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DePaul lands preferred walk-on

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When new DePaul Blue Demon commit Mick Sullivan entered Wintrust Arena in Chicago’s South Loop on his recruiting visit at the beginning of April, he viewed the arena the same way a wide-eyed child does when he first lays eyes on his presents on Christmas morning.

“It was mind blowing, I had never seen anything like it before,” Sullivan said in a phone interview Monday evening. “It was surreal, walking into the arena and seeing the weight room, the locker room and the film room. Everything was top notch. It was amazing to be able to see that.”

The excitement in Sullivan’s voice was detectable even on the six-year-old recorder used to record a phone conversation with him. Saying he’s psyched to begin his DePaul basketball journey would be an understatement.

On Monday evening, the Aurora, Illinois-based big man, who hails from Marmion Academy, announced via Twitter his commitment to the program as a preferred walk-on. In doing so, DePaul has added another fresh-blooded recruit to its already young frontcourt.

“I think the opportunity for me as a basketball player to become better is really great,” Sullivan said regarding why he picked DePaul. “Playing in the Big East, it’s a great conference, and we’ll be playing the best competition night in and night out. It’ll be really good for me as a basketball player. It’s such a great place (and) when I visited I just fell in love with it. I went to Catholic school for high school, so the values and morals that you have there mirrored what I had already in high school, it felt like a perfect fit.”

The 6-foot-9-inch center was a double-double machine his senior season, averaging 15.7 points and 11 rebounds per game (712 career rebounds, which is third all-time in program history) while eclipsing the 1000 career points mark (he finished his career with 1,033 points, which was sixth all-time in school history). In his senior season, he shot 56.1 percent from the field, rejected 54 shots and had 24 steals. He is the all-time leader at Marmion Academy in blocks (146) and was a three-year varsity starter.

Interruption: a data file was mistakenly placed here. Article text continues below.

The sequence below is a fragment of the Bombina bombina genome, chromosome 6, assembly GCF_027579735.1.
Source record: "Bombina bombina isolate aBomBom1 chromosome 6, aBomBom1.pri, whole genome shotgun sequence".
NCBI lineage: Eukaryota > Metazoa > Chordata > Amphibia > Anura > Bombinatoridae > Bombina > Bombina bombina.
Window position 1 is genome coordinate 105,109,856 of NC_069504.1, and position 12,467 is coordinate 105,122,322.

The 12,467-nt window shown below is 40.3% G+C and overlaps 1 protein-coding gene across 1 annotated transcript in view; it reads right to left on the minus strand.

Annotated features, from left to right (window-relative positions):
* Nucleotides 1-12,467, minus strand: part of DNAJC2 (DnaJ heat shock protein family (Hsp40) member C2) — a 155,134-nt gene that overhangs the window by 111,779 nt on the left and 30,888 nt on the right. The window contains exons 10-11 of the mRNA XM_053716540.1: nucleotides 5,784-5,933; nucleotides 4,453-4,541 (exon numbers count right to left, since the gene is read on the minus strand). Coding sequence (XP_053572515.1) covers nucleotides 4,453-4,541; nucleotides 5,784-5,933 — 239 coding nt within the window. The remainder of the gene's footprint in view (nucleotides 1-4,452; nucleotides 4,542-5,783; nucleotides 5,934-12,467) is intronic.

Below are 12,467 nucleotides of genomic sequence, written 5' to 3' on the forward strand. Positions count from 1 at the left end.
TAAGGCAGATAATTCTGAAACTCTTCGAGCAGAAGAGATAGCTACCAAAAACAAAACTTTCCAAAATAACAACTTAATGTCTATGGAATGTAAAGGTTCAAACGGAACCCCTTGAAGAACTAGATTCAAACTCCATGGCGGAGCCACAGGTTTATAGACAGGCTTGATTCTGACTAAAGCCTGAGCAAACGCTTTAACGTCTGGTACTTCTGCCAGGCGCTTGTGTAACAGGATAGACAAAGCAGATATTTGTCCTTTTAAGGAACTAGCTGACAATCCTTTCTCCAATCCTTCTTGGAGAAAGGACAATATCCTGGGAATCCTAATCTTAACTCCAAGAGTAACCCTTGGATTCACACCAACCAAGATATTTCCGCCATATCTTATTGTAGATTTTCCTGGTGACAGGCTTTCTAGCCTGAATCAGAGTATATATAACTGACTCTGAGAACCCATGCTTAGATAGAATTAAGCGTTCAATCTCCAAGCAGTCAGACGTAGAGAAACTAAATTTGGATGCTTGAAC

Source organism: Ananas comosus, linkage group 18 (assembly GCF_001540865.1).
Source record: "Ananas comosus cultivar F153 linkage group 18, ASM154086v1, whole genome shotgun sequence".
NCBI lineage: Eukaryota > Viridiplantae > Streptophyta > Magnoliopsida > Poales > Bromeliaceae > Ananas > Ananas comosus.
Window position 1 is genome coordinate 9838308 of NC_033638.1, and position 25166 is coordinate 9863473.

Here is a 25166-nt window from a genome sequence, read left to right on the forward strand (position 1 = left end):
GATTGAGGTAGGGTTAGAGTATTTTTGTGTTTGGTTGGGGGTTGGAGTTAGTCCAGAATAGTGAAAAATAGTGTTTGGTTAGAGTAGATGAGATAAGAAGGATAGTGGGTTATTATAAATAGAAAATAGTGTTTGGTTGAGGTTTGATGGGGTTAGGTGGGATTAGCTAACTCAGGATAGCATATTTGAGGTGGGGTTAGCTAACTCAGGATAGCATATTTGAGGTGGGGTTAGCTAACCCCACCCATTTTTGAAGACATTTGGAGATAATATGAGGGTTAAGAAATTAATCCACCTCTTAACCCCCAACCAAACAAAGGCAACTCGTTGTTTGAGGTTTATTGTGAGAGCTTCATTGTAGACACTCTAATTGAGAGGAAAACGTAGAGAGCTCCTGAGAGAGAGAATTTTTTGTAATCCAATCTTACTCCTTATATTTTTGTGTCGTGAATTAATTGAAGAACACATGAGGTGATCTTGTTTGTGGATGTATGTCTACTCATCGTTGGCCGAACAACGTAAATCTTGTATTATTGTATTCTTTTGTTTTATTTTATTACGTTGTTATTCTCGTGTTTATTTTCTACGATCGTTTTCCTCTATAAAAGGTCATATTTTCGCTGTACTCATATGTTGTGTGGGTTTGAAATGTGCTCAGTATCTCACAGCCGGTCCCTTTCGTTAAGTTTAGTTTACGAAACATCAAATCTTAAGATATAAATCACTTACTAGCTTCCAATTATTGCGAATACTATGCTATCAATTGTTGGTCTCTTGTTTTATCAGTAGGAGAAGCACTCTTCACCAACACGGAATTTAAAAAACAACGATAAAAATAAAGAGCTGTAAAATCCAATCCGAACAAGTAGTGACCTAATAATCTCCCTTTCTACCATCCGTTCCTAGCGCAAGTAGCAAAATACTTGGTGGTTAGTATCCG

Sullivan self-assessed himself as a back-to-the-basket scorer with a reliable 15-foot jumper and as a guy who plays as hard as he can on defense. He said he needs to work on his ball handling, outside shooting and his pick-and-roll defense while acknowledging that those are often common problem areas for young big men. He credits his high school coach Antonio Young, who played Division I ball at Southern Illinois University from 2002-2007, for helping to improve his skills in many of those areas.

“He really got me ready to play at that (Division I) level,” Sullivan said. “He was a really good coach and helped develop me and my game, and he’s been really instrumental in helping me further myself as a basketball player.”

In terms of a scouting report, Young’s analysis on Sullivan was very similar to Sullivan’s own self-assessment. While Sullivan praises Young for making him a better basketball player, Young said that Sullivan made that process easier because he goes about everything the right way.

“A lot of kids have egos and are all for themselves, but Mick is one of those guys who is good to be around,” Young said. “He’s a great guy to [have] on your team. He’s willing to support [his teammates], he’s willing to sacrifice for the betterment of the team. He’s not an issue at all, great student. I think all the way around he has the total package as far as being a good person, being a good teammate, being a good player and working hard. He’s just one of those program guys. ”

The tutelage from Young materialized in a flurry of awards after Sullivan’s senior season. He earned All-Area team honors from Kane County Preps and the Daily Herald and garnered second-team All-Area honors from the Kane County Chronicle. He also represented the suburbs in the Chicago City versus Suburban All-Star Game.

In addition to his exploits at Marmion, Sullivan played one season of AAU ball with the Illinois Wolves under coach Mike Mullins. He said that while his experience there was short in time, it was long in terms of the experiences he was able to have.

“It was so cool to play with a lot of those guys; a lot of my teammates are also playing Division I,” Sullivan said. “Being able to be surrounded by that talent made me a lot better. Anytime you can be surrounded by a group of guys who works hard and motivates you to work harder I think that’s what is going to happen at DePaul.”

Sullivan will join an exceedingly young Blue Demon frontcourt next season. Returners Jaylen Butz and Paul Reed will only be sophomores after shouldering significant roles during their freshmen seasons. Ukrainian big man George Maslennikov joins Sullivan as the other big man in the Blue Demons 2018 recruiting class. Sharpshooting guard John Diener rounds out the recruiting class for now, while New Zealand native Flynn Cameron has a full four years of eligibility after redshirting last season.

With the relief setting in now that he has made his college decision, the question becomes whether Sullivan can prevent his excitement from bubbling over the next several months before he officially becomes a Blue Demon.

The answer is probably no.

 

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DePaul lands preferred walk-on